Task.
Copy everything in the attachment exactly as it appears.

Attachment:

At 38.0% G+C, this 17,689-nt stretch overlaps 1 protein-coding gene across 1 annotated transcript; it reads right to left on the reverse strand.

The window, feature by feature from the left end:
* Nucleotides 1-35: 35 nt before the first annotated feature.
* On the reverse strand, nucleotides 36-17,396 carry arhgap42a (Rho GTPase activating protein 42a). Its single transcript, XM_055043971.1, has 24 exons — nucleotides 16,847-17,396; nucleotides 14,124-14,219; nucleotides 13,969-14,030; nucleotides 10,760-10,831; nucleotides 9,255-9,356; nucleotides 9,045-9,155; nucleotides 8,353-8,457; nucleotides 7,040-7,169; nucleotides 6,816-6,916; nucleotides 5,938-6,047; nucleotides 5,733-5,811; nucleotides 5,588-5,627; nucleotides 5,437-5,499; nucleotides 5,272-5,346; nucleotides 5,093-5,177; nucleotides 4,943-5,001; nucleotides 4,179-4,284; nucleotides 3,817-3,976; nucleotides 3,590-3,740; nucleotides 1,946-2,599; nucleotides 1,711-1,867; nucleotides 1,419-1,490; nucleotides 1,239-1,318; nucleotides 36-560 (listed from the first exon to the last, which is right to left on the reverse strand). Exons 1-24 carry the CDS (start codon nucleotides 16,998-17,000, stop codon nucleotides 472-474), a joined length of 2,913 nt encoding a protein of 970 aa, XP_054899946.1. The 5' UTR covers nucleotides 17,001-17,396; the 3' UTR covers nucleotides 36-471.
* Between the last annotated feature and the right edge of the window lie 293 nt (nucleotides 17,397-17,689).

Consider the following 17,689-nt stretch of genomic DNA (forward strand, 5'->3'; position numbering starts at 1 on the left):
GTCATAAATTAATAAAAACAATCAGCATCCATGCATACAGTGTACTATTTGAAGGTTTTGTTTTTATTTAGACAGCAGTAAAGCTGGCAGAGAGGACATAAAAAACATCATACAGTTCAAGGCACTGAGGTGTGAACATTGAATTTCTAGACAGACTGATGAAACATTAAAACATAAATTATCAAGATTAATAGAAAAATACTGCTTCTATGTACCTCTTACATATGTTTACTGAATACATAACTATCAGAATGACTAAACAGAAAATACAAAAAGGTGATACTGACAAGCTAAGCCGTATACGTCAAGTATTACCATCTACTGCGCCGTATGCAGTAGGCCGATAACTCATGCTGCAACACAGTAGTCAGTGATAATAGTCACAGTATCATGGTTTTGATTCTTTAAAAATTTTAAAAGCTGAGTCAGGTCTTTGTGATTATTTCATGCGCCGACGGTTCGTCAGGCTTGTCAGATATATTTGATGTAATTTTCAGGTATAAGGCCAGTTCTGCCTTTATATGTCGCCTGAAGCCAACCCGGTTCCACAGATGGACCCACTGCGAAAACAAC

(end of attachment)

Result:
At 38.0% G+C, this 17,689-nt stretch overlaps 1 protein-coding gene across 1 annotated transcript; it reads right to left on the reverse strand.

The window, feature by feature from the left end:
* Nucleotides 1-35: 35 nt before the first annotated feature.
* On the reverse strand, nucleotides 36-17,396 carry arhgap42a (Rho GTPase activating protein 42a). Its single transcript, XM_055043971.1, has 24 exons — nucleotides 16,847-17,396; nucleotides 14,124-14,219; nucleotides 13,969-14,030; nucleotides 10,760-10,831; nucleotides 9,255-9,356; nucleotides 9,045-9,155; nucleotides 8,353-8,457; nucleotides 7,040-7,169; nucleotides 6,816-6,916; nucleotides 5,938-6,047; nucleotides 5,733-5,811; nucleotides 5,588-5,627; nucleotides 5,437-5,499; nucleotides 5,272-5,346; nucleotides 5,093-5,177; nucleotides 4,943-5,001; nucleotides 4,179-4,284; nucleotides 3,817-3,976; nucleotides 3,590-3,740; nucleotides 1,946-2,599; nucleotides 1,711-1,867; nucleotides 1,419-1,490; nucleotides 1,239-1,318; nucleotides 36-560 (listed from the first exon to the last, which is right to left on the reverse strand). Exons 1-24 carry the CDS (start codon nucleotides 16,998-17,000, stop codon nucleotides 472-474), a joined length of 2,913 nt encoding a protein of 970 aa, XP_054899946.1. The 5' UTR covers nucleotides 17,001-17,396; the 3' UTR covers nucleotides 36-471.
* Between the last annotated feature and the right edge of the window lie 293 nt (nucleotides 17,397-17,689).

Consider the following 17,689-nt stretch of genomic DNA (forward strand, 5'->3'; position numbering starts at 1 on the left):
GTCATAAATTAATAAAAACAATCAGCATCCATGCATACAGTGTACTATTTGAAGGTTTTGTTTTTATTTAGACAGCAGTAAAGCTGGCAGAGAGGACATAAAAAACATCATACAGTTCAAGGCACTGAGGTGTGAACATTGAATTTCTAGACAGACTGATGAAACATTAAAACATAAATTATCAAGATTAATAGAAAAATACTGCTTCTATGTACCTCTTACATATGTTTACTGAATACATAACTATCAGAATGACTAAACAGAAAATACAAAAAGGTGATACTGACAAGCTAAGCCGTATACGTCAAGTATTACCATCTACTGCGCCGTATGCAGTAGGCCGATAACTCATGCTGCAACACAGTAGTCAGTGATAATAGTCACAGTATCATGGTTTTGATTCTTTAAAAATTTTAAAAGCTGAGTCAGGTCTTTGTGATTATTTCATGCGCCGACGGTTCGTCAGGCTTGTCAGATATATTTGATGTAATTTTCAGGTATAAGGCCAGTTCTGCCTTTATATGTCGCCTGAAGCCAACCCGGTTCCACAGATGGACCCACTGCGAAAACAAC